Eight West Virginia counties were on red or orange Saturday evening, meaning children will receive instruction remotely and games are off.
A map at the state Department of Education revealed the weekly status at 5 p.m. Saturday.
Monongalia County was on red. Kanawha, Putnam, Fayette, Boone, Logan, Mingo and Monroe counties were on orange.
Gov. Jim Justice announced a significant change to the color-coded map system on Friday.
Counties that started the school year on orange had to do remote learning only. But previously, counties that started the school year and then turned orange could continue in classrooms with heightened precautions.
Now, under the change announced by the governor, counties designated as orange will now have remote instruction until they have receded to yellow or green.
Citing rising case numbers, @WVGovernor announced that schools in counties designated as orange in the WVDE’s 5 p.m. Saturday update will move to a full-remote learning model. Previously, counties that moved into orange could continue in-person learning: https://t.co/js5vFrHbew pic.twitter.com/NW7fQua6an
— WV Dept of Education (@WVeducation) September 12, 2020
Counties on red, the highest designation, have to halt all in-person school activities right away.
Monongalia County has been on red.
Kanawha, Putnam, Fayette, Monroe, Mercer, Logan, Mingo and Wayne were on orange entering this week, which meant they had to start the school year on remote learning. Mercer improved to yellow as the week began.
Pocahontas, Calhoun and Boone all moved to orange over the course of last week. On Saturday morning, a daily map showed Ohio and Cabell counties moving into orange.
By Saturday night, when the dominant map was unveiled, Wayne, Pocahontas, Calhoun, Ohio and Cabell were displayed as yellow.
A review panel made up of state health experts provided a couple of reasons for those changes.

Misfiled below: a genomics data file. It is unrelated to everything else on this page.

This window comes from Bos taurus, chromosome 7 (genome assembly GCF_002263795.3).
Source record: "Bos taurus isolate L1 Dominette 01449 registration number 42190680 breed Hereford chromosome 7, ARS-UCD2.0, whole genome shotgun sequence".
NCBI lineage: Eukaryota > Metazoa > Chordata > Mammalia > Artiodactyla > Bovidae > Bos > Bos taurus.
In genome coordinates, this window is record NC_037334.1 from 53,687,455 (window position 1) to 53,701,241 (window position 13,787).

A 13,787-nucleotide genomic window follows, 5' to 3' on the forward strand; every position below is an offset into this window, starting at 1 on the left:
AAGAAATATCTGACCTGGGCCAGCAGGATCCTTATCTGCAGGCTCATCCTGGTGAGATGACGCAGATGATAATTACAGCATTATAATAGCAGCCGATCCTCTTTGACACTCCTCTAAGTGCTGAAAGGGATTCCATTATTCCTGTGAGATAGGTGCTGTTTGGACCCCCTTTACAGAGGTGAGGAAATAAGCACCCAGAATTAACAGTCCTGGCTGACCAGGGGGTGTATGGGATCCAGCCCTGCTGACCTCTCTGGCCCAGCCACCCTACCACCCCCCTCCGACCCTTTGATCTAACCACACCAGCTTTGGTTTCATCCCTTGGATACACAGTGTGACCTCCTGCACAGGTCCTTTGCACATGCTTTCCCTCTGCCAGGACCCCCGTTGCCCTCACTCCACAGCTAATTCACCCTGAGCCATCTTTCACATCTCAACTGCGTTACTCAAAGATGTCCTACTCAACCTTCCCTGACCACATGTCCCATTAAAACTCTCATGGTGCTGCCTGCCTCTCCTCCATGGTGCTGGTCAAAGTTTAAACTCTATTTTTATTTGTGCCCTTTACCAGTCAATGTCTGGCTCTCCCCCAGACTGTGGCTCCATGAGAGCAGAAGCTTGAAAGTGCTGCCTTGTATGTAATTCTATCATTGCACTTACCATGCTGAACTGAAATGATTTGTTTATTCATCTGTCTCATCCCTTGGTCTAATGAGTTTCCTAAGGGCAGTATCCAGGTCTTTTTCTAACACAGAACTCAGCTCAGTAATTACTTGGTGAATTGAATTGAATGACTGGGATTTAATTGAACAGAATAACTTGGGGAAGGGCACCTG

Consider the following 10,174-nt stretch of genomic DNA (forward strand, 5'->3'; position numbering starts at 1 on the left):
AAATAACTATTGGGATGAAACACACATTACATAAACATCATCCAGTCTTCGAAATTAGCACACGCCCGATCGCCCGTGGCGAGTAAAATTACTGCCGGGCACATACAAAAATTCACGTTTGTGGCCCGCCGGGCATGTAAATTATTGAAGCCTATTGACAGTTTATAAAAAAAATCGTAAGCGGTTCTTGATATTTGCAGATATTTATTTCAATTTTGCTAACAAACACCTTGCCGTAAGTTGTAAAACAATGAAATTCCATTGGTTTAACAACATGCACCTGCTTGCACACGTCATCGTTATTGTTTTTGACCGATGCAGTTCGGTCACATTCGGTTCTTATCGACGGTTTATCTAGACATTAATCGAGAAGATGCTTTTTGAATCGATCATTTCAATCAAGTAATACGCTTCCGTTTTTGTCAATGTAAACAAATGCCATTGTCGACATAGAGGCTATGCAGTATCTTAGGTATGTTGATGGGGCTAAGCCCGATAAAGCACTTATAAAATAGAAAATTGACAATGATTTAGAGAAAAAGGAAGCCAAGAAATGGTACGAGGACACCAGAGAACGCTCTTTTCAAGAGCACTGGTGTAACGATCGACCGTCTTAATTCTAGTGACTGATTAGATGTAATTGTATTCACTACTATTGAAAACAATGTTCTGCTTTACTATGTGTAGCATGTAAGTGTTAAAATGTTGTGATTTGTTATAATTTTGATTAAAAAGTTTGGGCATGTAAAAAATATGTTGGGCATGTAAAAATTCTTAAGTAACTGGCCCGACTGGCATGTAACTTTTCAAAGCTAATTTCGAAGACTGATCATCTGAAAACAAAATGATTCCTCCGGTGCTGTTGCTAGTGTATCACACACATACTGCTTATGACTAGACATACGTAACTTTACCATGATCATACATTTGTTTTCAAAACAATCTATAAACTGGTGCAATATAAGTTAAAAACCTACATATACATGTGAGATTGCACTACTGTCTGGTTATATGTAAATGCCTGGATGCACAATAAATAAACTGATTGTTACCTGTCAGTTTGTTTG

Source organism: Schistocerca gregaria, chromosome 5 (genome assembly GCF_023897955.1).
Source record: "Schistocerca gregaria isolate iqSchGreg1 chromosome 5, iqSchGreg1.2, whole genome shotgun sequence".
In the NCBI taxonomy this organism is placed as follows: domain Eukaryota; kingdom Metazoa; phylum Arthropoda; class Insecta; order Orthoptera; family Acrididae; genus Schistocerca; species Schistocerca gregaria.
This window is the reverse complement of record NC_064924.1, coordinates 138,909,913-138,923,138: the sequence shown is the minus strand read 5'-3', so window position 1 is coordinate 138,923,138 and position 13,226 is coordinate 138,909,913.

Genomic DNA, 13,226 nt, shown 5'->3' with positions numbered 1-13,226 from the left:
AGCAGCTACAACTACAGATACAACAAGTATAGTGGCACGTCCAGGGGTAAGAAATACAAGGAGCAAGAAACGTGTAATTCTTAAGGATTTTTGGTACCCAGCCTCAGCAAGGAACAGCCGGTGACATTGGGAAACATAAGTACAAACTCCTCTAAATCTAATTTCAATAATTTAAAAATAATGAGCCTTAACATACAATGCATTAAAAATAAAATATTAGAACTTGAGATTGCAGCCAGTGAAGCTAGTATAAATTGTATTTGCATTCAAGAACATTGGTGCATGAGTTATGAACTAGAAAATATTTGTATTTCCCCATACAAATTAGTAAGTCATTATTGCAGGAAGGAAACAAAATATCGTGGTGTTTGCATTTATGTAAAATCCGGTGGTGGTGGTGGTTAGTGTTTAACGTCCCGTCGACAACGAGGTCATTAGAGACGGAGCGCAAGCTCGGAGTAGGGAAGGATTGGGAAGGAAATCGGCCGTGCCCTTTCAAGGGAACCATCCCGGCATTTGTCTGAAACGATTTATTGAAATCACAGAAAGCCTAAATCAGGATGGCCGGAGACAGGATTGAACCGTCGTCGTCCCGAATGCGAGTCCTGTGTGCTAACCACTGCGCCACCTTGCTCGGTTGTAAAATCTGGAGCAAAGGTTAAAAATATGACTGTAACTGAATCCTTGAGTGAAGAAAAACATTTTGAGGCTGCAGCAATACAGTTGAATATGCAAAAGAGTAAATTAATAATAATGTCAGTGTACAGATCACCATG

Calhoun County was moved from orange to yellow at the panel’s discretion. The panel said that’s because Calhoun has had 13 cases that are linked and contained over the previous 14 days with no further evidence of community spread.
Ohio and Cabell were not orange on the Saturday evening map because it is based on data through midnight Thursday evening. State leaders said they have done that to provide enough time to go over the data carefully to make sure it does not include duplicate information, out-of-county cases or cases from congregate settings such as nursing homes or jails.
A daily map at DHHR’s website from Saturday morning was based on more recent data through midnight Friday.
The colors are determined by daily positive tests adjusted for 100,000 population. Small counties are on a 14-day rolling average while bigger counties are on a 7-day rolling average.
Orange is a fairly broad category: 10 to 24.9 cases.
The orange designation also affects extracurricular activities.
Until now, prep sports teams on a red designation had to stop entirely. Counties on orange could practice but not play.
Justice on Friday announced his intention to change that and limit teams on orange to conditioning only. He said continued conditioning is meant to assure young athletes can avoid injury from falling out of shape if the season stops and then starts again.
Justice hinted on Friday that other changes to how the color-coded map affects activities in West Virginia could be considered.
Dale Lee, president of the West Virginia Education Association, said the governor’s decision about the orange designation was appropriate.
“I think that’s absolutely the right call,” Lee said when contacted Saturday evening. “I think the governor is putting the safety of our educators and our students first in that decision. In these cases we’re trending upward. We’re leading the nation in the Rt number. We’re seeing more and more cases everywhere around the state.
“We have to put safety first, so I concur wholeheartedly that not going to school in orange is the right move.”